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Date:         Sun, 30 Nov 2003 12:40:54 +0200
Reply-To:     Hebrew TeX list <[log in to unmask]>
Sender:       Hebrew TeX list <[log in to unmask]>
From:         Ron Artstein <[log in to unmask]>
Subject:      Re: Fonts needed for mathematical text in a Hebrew paper.
In-Reply-To:  <[log in to unmask]>
Content-Type: TEXT/PLAIN; charset=US-ASCII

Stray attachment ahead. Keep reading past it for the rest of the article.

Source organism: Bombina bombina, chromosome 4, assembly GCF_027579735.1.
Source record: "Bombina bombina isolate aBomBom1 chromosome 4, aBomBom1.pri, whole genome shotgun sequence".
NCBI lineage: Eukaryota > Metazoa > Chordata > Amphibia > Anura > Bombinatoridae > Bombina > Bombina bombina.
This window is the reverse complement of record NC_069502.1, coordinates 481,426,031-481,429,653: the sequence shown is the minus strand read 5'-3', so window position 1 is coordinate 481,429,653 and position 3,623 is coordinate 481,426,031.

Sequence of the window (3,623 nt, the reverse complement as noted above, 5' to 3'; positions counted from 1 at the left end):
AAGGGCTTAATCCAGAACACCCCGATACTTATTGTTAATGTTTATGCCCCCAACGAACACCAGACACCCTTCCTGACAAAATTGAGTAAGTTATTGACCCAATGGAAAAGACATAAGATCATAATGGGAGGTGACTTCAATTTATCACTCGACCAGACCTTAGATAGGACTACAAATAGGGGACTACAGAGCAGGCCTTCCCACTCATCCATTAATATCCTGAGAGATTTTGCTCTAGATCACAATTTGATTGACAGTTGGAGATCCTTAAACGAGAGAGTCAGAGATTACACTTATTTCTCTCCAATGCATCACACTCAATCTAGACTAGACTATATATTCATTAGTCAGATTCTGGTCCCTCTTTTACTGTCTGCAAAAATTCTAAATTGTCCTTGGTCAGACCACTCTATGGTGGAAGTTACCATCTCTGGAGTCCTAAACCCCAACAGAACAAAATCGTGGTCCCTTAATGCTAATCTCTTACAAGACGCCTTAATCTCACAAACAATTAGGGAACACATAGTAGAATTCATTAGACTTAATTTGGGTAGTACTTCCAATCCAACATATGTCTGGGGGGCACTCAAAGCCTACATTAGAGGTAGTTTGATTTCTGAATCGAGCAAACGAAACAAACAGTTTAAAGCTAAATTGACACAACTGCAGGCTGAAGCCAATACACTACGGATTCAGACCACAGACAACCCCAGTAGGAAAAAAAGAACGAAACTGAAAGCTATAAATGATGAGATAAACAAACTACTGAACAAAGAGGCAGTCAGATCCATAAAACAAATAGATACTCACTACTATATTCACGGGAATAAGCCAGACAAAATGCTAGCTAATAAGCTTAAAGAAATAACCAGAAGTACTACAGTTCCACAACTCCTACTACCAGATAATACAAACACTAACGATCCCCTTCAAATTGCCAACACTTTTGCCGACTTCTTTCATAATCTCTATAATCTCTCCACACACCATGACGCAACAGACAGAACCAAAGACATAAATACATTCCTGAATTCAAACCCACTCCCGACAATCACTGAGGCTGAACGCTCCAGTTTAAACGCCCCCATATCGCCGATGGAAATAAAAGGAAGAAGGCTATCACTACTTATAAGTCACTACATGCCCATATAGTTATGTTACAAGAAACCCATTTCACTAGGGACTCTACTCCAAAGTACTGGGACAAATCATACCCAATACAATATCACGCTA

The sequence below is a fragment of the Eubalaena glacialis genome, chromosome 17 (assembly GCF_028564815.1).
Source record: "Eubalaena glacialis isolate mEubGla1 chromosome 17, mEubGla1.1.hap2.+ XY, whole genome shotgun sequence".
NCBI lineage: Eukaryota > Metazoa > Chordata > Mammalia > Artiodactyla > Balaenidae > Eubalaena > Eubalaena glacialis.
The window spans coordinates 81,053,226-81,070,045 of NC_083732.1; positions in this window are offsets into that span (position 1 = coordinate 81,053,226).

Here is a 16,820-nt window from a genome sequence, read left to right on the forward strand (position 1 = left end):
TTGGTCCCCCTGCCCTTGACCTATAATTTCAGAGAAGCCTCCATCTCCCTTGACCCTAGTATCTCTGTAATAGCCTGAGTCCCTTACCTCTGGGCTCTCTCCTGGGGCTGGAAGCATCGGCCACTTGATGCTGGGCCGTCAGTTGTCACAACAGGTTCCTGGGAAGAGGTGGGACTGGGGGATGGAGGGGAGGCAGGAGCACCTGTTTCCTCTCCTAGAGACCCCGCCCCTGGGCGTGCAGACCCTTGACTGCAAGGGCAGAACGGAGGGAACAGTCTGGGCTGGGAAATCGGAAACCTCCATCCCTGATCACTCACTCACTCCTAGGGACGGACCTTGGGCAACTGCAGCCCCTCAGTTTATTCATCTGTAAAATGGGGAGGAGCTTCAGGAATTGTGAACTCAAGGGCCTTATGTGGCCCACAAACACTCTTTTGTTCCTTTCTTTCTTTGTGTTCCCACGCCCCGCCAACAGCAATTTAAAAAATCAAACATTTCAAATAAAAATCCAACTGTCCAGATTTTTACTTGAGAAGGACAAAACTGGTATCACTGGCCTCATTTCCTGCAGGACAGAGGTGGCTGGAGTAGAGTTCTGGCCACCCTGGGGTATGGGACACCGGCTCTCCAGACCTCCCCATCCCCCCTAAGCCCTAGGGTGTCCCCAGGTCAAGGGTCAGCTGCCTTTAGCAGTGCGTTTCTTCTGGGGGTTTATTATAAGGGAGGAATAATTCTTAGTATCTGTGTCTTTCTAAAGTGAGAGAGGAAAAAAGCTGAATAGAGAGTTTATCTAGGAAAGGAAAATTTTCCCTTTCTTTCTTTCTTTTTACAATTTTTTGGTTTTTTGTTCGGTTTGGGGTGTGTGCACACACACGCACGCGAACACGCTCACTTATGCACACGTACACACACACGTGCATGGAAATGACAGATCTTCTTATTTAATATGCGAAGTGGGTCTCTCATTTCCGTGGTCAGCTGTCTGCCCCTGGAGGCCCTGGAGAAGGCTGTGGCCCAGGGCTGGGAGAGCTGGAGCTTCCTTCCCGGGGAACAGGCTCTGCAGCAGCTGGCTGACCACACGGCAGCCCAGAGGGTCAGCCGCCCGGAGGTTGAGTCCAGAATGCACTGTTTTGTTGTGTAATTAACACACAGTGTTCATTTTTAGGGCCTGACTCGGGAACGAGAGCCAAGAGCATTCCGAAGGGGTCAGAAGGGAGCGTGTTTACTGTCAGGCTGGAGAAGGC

> This was my concern as well. And you have not answered it. How > should \textbf{\emph boldface-emphathized text}} look? It should be a bold version of whatever \emph gives. Anything else would be confusing and counterintuitive. In general, I believe NFSS attributes should have the same meanings in Hebrew as in other scripts, that is n = upright, it = italics, sl = slanted/oblique, sc = small caps; m = medium, b = bold, bx = bold extended. Not all of these attributes are used in Hebrew, but if we use these attributes with different meanings it would just cause confusion. If we want to use a different font family for emphasis, this should be defined at a higher level. When a font doesn't exist for a combination of attributes, LaTeX can provide a substitution. > BTW: while we discuss the subject of various emphasis methods, > is there any equivalent to small-caps? Is it needed? IMHO, the answer to the above two questions is no. For technical reasons it's better to have the sc attribute defined even in Hebrew, but with font substitutions. > Note: with Babel each letter has a predefined language and thus > encoding. If I change settings in the configuration of > 'hebrew', they will still not affect the English parts. > > Thus if you have some English paragraphs, emphasis will still > use normal italic. Tzafrir, I'm not quite sure I follow. The association between NFSS attributes and actual fonts depends on the font encoding; this is because font encoding is one of the NFSS attributes :-) However, the macro \em does not work with the attributes directly, but is rather defined through the high-level commands \itshape and \upshape. \DeclareRobustCommand\em {\@nomath\em \ifdim \fontdimen\@ne\font >\z@ \upshape \else \itshape \fi} Explanation: \em checks the slant of the font (\fontdimen1); in an oblique environment (positive slant) \em expands to \upshape, and in an upright environment (non-positive slant) \em expands to \itshape. It is possible to redefine \emph so that the redefinition will only take place in a particular language environment (e.g. Hebrew), and revert to the default when you exit this environment. It is also possible to redefine it globally. > The base classes don't seem to use \it , \textit and \itshape Actually, \itshape is explicitly used for at least two purposes (code below taken from latex.ltx): for typesetting theorems \def\@begintheorem#1#2{\trivlist \item[\hskip \labelsep{\bfseries #1\ #2}]\itshape} \def\@opargbegintheorem#1#2#3{\trivlist \item[\hskip \labelsep{\bfseries #1\ #2\ (#3)}]\itshape} and for the footnote designator inside minipages \def\thempfootnote{\itshape\@alph\c@mpfootnote} -Ron.

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